Institutional Engineering refers to various changes in the organizational rules established with a precise aim. In the case of parliaments and parliamentary democracy, institutional engineering therefore accounts for the efforts made in order to strengthen parliaments. In most cases, the change of rules takes place at a constitutional level through amendments to the Constitution but it can also be realized at a lower stage such as ordinary laws or standing orders.

The workshop originates from the observation that many of recent or on-going institutional engineering reforms officially aim at empowering, if not restoring, parliaments within their institutional system. This has not always been the case. Throughout the 20th century, many constitutional changes aimed at strengthening the executive power decisional capacity by implementing various ways of rationalizing parliaments. Converging examples from the control over military operations to the budgetary powers of the parliament indicate that this is seemingly no longer the case. In developed democracies but also elsewhere, many institutional reforms officially aim at deepening parliamentary democracies. Yet, other institutional reforms can be driven by other aims, for instance controlling budgetary deficits, adapting to a country’s participation to regional organizations, strengthening judicial review or transparency, implementing better regulation agendas, etc. The multiplicity of agendas for institutional reforms inevitably raises the issue of the coherence and compatibility between them.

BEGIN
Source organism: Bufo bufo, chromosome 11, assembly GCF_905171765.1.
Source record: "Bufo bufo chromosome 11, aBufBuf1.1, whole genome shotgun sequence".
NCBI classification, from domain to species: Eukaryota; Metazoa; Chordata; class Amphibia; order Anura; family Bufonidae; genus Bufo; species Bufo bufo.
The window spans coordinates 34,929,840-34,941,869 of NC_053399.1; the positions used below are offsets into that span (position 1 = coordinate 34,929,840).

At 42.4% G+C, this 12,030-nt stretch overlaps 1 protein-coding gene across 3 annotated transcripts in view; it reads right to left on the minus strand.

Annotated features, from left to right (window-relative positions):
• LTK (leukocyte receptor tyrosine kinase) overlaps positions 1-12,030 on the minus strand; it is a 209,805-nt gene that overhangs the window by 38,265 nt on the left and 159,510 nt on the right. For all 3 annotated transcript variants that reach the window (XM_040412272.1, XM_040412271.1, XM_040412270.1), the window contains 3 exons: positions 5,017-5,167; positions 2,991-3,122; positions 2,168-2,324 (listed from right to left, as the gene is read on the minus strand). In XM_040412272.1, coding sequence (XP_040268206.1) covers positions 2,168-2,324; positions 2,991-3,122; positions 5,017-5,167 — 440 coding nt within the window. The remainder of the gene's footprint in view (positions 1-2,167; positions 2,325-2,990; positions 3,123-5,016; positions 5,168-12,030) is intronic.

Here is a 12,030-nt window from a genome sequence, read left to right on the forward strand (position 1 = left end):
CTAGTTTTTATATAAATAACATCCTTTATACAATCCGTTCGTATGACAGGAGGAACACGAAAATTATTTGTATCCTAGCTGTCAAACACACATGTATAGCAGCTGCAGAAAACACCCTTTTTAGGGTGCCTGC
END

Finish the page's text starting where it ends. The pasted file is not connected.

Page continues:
The workshop addresses classical questions to that trend: ‘why and how?’ ‘so what?’

1. With the ‘why?’ and ‘how?’ issues, we aim at entering into the politics of institutional engineering. Why are constitutional or standing orders reforms affecting legislatures launched? In which political contexts? Are those reforms more likely when national parliaments are comparatively weaker? What is the input provided by regional organizations, international treaties and transnational organizations from the OECD to the Inter-Parliamentary Union?

The point also requires to address the specific role played individually and collectively by MPs in the process. Are agendas for institutional reforms decided thanks to their pressure and initiatives? Or are they imposed by external actors such as ministers, judges, legal scholars, etc.?